The label specifically mentions that the “product may be toxic to fish, birds, and other wildlife…”and requires that applicators monitor the baiting site every 1-4 days and collect any spilled bait for disposal. This is worrisome since spilled bait is inevitable and will likely be consumed by non-target wildlife species, including mammals and possibly birds. Applicators are also required to monitor the “treatment site” four days after the first bait placement and every 2-4 days thereafter to locate deceased feral hogs or other non-target species. These carcasses are to be buried at the treatment site at least 18 inches below the surface or otherwise disposed of to prevent scavenging. This requirement may be impractical at best, because feral hogs will likely not remain at the treatment site after bait consumption and may travel long distances throughout the property or to neighboring properties before death occurs up to several days later. If dead feral hogs or other non-target species are not located the potential for secondary consumption by scavenger species becomes a real risk.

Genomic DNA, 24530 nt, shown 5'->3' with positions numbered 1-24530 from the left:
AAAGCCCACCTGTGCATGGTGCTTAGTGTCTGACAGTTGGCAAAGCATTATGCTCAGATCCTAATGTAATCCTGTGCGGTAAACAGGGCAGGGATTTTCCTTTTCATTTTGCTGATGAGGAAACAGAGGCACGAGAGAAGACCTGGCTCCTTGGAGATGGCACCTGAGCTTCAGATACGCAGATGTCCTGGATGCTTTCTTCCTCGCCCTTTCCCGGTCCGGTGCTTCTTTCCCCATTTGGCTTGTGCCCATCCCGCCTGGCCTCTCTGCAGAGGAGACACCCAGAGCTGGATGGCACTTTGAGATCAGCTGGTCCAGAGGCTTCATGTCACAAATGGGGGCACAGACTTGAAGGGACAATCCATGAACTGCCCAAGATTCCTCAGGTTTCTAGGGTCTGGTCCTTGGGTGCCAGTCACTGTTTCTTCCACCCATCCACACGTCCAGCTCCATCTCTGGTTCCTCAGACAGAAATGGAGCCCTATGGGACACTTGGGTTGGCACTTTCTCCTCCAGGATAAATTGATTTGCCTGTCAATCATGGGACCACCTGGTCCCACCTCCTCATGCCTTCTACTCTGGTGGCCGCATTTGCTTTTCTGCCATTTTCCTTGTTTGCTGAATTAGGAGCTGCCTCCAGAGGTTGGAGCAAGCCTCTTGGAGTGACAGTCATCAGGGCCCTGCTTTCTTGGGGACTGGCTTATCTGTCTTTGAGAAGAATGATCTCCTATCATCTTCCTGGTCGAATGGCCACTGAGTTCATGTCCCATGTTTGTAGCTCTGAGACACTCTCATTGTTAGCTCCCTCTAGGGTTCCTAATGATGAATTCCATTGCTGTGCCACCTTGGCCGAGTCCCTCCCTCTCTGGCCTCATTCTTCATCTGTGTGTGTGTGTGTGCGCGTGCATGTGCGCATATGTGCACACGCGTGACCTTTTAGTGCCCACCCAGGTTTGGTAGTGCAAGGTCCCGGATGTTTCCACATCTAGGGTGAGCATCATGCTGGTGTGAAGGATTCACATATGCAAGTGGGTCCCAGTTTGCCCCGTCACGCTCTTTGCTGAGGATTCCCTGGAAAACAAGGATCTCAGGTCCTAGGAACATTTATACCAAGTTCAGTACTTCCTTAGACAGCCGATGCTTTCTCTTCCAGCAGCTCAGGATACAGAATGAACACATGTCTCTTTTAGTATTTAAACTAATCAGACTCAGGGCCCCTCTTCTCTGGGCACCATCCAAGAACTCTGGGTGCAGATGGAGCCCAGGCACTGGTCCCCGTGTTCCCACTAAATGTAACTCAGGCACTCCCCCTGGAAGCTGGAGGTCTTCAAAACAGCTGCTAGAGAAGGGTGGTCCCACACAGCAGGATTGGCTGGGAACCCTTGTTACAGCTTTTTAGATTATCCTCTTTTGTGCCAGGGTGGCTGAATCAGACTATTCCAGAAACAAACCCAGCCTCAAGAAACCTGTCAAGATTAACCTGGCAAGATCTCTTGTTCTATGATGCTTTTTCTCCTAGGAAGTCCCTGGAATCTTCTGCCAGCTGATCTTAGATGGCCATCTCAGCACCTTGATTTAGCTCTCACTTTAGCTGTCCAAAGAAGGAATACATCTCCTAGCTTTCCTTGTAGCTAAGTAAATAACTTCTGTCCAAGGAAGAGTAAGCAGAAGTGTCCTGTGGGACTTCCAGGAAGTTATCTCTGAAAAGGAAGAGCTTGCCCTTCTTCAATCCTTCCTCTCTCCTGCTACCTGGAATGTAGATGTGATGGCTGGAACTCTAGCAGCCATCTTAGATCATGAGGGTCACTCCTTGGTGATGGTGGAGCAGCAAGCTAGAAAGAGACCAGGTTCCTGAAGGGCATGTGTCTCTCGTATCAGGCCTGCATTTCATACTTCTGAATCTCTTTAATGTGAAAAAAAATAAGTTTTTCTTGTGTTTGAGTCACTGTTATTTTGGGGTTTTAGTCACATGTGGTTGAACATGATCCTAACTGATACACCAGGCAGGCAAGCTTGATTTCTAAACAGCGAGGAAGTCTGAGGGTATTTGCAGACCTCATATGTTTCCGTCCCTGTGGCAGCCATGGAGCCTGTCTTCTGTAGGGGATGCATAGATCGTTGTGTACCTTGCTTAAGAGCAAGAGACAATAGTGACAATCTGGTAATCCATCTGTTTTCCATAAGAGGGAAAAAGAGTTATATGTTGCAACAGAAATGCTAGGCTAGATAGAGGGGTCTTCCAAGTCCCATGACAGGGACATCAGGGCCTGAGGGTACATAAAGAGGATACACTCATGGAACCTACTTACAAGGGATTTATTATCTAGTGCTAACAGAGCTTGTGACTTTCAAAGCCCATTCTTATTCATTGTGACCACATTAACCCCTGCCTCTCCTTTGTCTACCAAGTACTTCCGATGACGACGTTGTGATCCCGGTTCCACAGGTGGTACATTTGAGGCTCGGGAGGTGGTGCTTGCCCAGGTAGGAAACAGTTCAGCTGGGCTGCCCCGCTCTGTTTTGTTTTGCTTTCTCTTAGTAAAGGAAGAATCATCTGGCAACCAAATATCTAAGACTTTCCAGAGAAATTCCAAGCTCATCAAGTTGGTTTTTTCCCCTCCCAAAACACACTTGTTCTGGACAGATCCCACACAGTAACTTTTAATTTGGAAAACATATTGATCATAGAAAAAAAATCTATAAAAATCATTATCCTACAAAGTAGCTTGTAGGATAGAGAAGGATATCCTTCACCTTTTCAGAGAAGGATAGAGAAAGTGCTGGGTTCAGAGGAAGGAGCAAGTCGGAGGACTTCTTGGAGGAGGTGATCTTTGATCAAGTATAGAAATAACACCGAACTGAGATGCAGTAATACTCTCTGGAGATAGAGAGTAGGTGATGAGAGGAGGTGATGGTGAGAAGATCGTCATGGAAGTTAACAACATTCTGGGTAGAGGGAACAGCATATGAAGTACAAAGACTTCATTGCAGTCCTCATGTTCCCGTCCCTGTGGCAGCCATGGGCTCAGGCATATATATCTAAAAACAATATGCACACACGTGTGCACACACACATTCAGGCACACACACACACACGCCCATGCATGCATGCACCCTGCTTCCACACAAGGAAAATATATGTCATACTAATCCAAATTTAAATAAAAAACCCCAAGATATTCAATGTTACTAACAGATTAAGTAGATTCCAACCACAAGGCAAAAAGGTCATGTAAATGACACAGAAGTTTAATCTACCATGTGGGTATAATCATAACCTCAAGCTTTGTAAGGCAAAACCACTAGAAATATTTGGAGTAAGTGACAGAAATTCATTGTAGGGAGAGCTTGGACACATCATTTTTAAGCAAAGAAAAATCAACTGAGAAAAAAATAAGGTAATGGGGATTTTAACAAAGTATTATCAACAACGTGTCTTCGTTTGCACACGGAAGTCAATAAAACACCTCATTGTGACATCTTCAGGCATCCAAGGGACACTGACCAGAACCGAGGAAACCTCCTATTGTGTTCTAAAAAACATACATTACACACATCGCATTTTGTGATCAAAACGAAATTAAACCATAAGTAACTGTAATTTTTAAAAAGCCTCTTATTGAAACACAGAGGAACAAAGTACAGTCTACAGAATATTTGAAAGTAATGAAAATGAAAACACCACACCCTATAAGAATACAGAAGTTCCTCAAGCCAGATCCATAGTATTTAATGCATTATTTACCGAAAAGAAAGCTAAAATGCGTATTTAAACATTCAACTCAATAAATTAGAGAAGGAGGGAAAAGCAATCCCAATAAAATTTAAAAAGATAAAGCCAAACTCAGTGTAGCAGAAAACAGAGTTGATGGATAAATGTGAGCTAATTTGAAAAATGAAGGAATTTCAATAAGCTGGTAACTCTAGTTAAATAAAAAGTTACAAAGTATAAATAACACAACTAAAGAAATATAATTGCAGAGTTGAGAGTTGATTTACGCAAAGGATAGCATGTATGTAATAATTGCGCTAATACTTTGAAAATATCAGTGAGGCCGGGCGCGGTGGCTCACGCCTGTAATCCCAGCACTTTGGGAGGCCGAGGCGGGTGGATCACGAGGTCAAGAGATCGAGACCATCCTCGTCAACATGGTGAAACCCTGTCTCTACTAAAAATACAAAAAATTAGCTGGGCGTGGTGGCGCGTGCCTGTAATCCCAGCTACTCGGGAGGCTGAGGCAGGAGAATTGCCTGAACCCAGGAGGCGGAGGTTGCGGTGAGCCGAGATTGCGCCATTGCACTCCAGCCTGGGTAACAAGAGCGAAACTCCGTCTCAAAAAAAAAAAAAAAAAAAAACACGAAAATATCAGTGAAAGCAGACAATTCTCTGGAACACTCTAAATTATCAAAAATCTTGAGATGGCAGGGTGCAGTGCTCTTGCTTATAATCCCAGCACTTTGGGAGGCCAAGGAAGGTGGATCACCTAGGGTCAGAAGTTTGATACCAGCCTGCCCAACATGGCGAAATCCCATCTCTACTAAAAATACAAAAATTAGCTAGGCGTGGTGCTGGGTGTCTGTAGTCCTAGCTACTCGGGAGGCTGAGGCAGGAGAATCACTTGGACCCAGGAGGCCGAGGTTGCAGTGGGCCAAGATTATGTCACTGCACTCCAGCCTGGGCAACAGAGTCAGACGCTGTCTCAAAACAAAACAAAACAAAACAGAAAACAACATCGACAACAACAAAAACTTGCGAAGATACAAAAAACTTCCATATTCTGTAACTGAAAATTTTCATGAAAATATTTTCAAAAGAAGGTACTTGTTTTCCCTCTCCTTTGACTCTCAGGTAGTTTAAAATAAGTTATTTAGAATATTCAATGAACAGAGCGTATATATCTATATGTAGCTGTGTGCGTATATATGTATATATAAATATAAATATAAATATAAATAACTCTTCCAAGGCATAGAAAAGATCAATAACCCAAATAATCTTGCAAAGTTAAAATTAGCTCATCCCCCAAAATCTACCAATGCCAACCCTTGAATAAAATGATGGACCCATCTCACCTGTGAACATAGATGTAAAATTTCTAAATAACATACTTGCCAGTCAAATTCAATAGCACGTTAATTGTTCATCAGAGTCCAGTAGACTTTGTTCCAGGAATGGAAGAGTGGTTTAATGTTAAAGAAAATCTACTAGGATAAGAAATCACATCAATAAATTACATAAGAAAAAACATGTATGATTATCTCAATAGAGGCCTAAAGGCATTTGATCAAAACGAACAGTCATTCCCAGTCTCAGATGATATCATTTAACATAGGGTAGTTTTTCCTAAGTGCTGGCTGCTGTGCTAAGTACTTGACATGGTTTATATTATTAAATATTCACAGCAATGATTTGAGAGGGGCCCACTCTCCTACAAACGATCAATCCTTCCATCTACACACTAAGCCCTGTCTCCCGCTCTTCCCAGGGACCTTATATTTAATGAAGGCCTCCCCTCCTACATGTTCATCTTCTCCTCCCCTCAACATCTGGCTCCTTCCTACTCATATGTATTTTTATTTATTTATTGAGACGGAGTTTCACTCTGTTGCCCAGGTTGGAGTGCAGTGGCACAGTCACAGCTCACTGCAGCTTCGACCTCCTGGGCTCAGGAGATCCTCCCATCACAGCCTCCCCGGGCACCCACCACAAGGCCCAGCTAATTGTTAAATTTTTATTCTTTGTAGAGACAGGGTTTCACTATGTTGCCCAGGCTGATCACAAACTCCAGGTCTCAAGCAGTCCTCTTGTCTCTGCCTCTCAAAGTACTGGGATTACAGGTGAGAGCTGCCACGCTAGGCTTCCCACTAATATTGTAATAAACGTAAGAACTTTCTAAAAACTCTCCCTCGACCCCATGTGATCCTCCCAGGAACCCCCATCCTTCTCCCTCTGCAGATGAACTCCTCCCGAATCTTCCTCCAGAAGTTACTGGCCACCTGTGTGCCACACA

Not only is there a risk to native Texas wildlife, there are concerns about a risk to humans and businesses. Feral hog trapping and hunting is a large business in Texas and many landowners utilize feral hogs as a food resource. There is generally a low risk for human consumption of exposed hogs due to the blue stain that shows on the fat of hogs consuming Kaput. However, if it is allowed to be used throughout the state it may discourage landowners and meat processing businesses from utilizing traditional methods of feral hog removal because of the increased risk of harvesting a feral hog that may be inedible due to warfarin poisoning. This could be detrimental to feral hog control businesses, the meat processing industry, and Texas landowners.